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11 Comments

  • Merritt | June 4, 2013 3:03 PMReply

    Damn it! I'm 35 lol

  • CareyCarey | March 12, 2013 12:19 AMReply

    DAMIT!... when I saw Shadow and Act dropping the race card at the end of a sharp wedge, I knew the devil would be working overtime in this tread. Having been here before, knowing what to expect, my curiousity still got the best of me. There it was, the remains of bloodshed. Mis-interpretations and a vague casting notice were the weapons used by the ax welding bandit, aka, Black "The Wedge" Ripper.

    Upon deeper investigation, it's been discovered that "HERE WE GO AGAIN" might sniffing out the right trail.

    Shame on Ryan Gosling (or whomever) for not simply saying they desired a light-skinned individual, regardless of how they acquired their hue? I mean, it's safe to say he wasn't implying that only those with one white parent, could capture the essence/nuances of a bi-racial (whatever that means) individual? And surely he wasn't being the liberal sympathetic director who was giving special consideration to all the starving bi-racial actors? I think not.

    So when I read the remark... "when we as a people allow ourselves to be pawns in the game of who is and isn't blacker or whiter than whom among us, things remain the same [...] This is the "new black" of driving a wedge between folks of African descent. Scary is how some folks African descent are willing to play the game".... I snapped my fingers in approval.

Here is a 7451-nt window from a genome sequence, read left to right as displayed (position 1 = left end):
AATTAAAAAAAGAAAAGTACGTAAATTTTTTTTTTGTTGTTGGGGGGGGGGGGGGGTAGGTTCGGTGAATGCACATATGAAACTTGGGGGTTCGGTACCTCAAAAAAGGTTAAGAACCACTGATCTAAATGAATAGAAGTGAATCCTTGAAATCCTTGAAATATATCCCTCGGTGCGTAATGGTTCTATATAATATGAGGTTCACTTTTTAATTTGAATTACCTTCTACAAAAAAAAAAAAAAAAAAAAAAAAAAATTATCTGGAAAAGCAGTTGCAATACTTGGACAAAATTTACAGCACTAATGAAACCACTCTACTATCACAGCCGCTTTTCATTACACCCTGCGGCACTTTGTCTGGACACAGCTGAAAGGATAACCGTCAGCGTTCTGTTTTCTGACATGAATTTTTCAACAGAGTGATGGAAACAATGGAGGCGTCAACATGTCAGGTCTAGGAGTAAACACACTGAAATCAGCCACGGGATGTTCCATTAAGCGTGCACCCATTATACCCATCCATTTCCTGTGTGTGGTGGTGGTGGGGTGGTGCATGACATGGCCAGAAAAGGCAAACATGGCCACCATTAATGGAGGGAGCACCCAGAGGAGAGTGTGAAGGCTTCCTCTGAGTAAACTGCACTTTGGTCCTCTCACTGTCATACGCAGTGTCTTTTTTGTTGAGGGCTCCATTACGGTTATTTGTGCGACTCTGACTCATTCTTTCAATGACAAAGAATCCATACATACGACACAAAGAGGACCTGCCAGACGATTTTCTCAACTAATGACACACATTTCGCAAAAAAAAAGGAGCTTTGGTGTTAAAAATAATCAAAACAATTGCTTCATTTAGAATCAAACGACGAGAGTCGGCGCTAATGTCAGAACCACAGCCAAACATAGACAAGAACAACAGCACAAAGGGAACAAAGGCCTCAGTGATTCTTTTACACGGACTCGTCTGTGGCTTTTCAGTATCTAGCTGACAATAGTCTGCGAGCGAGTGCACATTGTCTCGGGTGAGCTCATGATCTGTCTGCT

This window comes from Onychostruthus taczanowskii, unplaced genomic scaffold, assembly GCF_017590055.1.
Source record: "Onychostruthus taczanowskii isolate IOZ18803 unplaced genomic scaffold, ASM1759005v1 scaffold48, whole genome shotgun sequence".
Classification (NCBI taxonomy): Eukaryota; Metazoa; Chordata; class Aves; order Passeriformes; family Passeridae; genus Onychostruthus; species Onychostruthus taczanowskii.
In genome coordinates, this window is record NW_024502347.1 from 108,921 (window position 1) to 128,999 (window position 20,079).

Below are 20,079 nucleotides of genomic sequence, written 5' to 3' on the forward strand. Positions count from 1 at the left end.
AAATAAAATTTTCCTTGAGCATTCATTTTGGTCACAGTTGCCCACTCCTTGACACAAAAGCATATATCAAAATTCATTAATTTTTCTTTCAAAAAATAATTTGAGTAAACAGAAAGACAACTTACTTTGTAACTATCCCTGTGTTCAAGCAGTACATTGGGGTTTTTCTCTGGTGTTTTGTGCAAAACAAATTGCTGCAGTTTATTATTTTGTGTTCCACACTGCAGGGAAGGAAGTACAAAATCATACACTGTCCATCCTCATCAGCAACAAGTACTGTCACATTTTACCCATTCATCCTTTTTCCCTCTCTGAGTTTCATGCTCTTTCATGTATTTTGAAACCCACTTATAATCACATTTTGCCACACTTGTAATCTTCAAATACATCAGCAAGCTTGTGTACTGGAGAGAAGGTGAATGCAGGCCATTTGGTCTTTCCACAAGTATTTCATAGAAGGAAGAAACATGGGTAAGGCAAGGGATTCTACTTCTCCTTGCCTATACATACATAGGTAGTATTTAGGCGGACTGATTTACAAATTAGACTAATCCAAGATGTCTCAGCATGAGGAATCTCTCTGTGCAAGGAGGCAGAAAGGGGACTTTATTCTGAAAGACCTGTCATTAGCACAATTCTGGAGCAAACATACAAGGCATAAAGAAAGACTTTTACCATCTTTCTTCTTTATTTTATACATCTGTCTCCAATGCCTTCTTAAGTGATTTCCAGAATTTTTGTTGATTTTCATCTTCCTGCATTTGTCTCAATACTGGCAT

AND... BELMONT1929 said: "I am wondering if we are all being 'played' by what is missing from the article, i.e., someone's narrow impression of how bi-raciality presents itself in a community where we have 100's of years of examples of mixed heritage [...] I say call Ryan's bluff and send scores of actors of ALL hues (WITHOUT revealing heritage) and let him figure out how a 'bi-racial' person's performance DIFFERS from a uni-racial person's portrayal."

    **drops the mic**

  • CareyCarey | March 12, 2013 11:36 AM

    LO, I understand that Christina Hendricks is white. However, I am questioning the term bi-racial. The word is commonly understood to mean "the product of two races esp, immediate family". Yet, we all know many African Americans -- whose great-grandmomma/granddaddy (or further back in their family tree) was white -- who now wears HIS or HER skin color, hair, nose and eyes, not necessarily that of their immediate parents.

    So again, that's why I understood the message in BELMONT 1929's comment-->"I say call Ryan's bluff and send scores of actors of ALL hues (WITHOUT revealing heritage) and let him figure out how a 'bi-racial' person's performance DIFFERS from aUNI-RACIAL person's portrayal"

  • LO | March 12, 2013 12:33 AM